Last updated: January 5, 2019 at 19:40 pm

Mary turned off the tap from the water collector and moved the full bucket to one side. She reached into the tepid water and grimaced. Tendrils of slimy water vine stuck to her hand. She moved the hand in several small circles before pulling it out of the bucket. Threadlike greens stuck to it in a clump of wet slimy grass. She tugged at the mess with her other hand; the metal one. When she had managed to gather all the vines in a soppy bright green ball, she squeezed it dry and tossed it over her shoulder and Over the edge of the island that had become her home. It disappeared without a sound. Peering into the bucket, she picked up one stray bit of green and then nodded to herself. She placed a second bucket beneath the tap and turned the crank once more. Water dribbled lazily, taking its time. Mary didn’t normally mind. The vine choked reservoir would eventually give her all the water she needed as it always had. There was time, there was no rush to do much of anything. But time was short. Somehow, it had gotten shorter. “Or I’m just getting older,” she muttered. She was barely forty but her body felt differently. The next water collector would work better, but she would have to make her way to the other side of the Maker’s Plaza for that and she had neither the strength or the will to go that far. This was safer and close at hand. Plus, it was rarely used and never ran dry. Waiting didn’t bother her. Until it did.
She turned her back to the copper collector with a creek of dry metal and innumerable twinges and pinches throughout what was left of her body. Mary stepped carefully to the end of her world and looked down. This took a moment as her neck protested in pain while emitting noises no human body should be able to. Mary cringed. She would never get used to the harsh grinding crackle that made her head ache. But it was easier than trying to fold forward; bending at the waist. It had seized a few weeks earlier. Her lower back would fuse completely if she didn’t do something about it. Soon. She walked with an uneven clunky lumbering gate on the best of days, It was getting worse. She would have to visit the tinkerer again.
She sighed heavily and looked out over the ocean that wasn’t there.
Listening to water dribbling into her pale, she raised her arm to shade her eyes from the misty harsh sunlight. Once again, she tried to make out the land that she knew was on the other side of the dried out sea. There were days when she could. Today was not one of those days. The glaring light made the world harsh and unforgiving.
No different from any other day and she should be able to see if only a hint of the distant main land. But her eyes were tired and the strain made them sting. If she kept insisting they would ache. That was one thing the tinkerer couldn’t do anything about. Her natural flesh which consisted of her head, one complete arm, chest, one complete leg and both feet was beyond his expertise she knew. He could oil her midsection and left leg, adjust her right arm to make it function, but he couldn’t heal her torn skin and aching bones.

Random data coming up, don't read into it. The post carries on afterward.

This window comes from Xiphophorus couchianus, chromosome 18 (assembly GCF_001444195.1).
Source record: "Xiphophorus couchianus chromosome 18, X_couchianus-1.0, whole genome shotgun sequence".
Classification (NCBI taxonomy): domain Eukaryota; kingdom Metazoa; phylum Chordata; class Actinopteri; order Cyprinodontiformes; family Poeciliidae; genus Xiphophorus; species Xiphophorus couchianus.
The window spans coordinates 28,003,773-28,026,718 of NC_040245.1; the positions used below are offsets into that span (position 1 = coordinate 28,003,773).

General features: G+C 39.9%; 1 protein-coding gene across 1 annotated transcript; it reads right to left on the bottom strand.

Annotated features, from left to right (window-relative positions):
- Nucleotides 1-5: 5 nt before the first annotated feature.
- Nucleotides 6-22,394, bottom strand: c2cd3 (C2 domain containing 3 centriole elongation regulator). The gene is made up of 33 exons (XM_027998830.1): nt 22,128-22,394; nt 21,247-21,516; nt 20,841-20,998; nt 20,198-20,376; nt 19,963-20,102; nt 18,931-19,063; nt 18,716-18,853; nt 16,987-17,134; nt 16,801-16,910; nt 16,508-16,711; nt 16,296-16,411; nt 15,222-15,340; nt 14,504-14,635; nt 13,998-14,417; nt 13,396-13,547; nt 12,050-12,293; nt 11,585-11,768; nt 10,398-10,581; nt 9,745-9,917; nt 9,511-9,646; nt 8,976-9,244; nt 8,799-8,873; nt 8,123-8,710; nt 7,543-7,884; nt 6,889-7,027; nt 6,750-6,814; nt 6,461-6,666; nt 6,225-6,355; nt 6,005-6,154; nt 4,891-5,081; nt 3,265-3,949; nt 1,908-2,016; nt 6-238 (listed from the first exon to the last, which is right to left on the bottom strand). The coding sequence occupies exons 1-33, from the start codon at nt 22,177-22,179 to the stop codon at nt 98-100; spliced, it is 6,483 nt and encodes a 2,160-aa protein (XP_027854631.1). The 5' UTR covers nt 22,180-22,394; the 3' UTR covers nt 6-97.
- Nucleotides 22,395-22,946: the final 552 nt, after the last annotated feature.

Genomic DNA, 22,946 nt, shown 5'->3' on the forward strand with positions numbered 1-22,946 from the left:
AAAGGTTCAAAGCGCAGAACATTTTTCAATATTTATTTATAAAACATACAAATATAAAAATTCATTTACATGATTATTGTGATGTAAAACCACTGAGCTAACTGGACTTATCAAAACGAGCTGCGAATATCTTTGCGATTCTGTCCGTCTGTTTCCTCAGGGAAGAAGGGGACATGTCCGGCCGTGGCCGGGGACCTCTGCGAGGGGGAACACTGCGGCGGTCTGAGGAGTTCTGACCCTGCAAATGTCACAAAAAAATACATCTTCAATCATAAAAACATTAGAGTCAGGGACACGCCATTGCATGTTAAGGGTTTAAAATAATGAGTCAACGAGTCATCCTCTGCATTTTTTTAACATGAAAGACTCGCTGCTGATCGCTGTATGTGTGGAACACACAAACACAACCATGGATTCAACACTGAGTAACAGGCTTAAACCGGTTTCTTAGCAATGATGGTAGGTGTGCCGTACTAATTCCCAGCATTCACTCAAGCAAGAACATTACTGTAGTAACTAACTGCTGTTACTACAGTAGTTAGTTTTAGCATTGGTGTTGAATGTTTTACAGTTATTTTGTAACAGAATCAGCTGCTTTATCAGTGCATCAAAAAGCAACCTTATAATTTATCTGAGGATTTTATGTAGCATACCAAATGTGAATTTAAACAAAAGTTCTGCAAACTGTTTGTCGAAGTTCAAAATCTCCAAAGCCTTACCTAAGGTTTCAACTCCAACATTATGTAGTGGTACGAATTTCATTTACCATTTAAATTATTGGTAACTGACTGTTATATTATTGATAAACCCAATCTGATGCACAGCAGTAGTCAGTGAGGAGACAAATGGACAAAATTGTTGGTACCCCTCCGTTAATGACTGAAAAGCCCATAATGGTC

That didn’t stop him from glaring at her chest and pretend he didn’t. She lowered her gaze to the edge and the great waterless expanse of death far below her. At the edge of Isle of Machine the land dropped off steeply and fell away in a tangle of rocks and petrified remnents of life.

From where Mary stood, she saw no bottom. Perhaps it was her failing eyesight that made the distant ocean floor look soft and not quite real. She had a feeling that it was better that way. She could think of it as something distant, something from a dream. But pretending didn’t stop her from wondering. What happened to those creatures? All the fish? all the boats stuck on the surface of the sea when it drained out of the world. The land was over there, somewhere, and again she squinted.

The changing sound from the bucket brought her out of her reverie of a world lost and with a grinding squeak she turned back to clean one more bucket from slimy growth. She wondered about the new plants that had started growing all over the island. A stubborn sickly green vine that clung to everything and anything. Even the bare rock that covered most of the island could sometimes sprout ugly plants that had little or nothing to do with real nature.
this island was dead.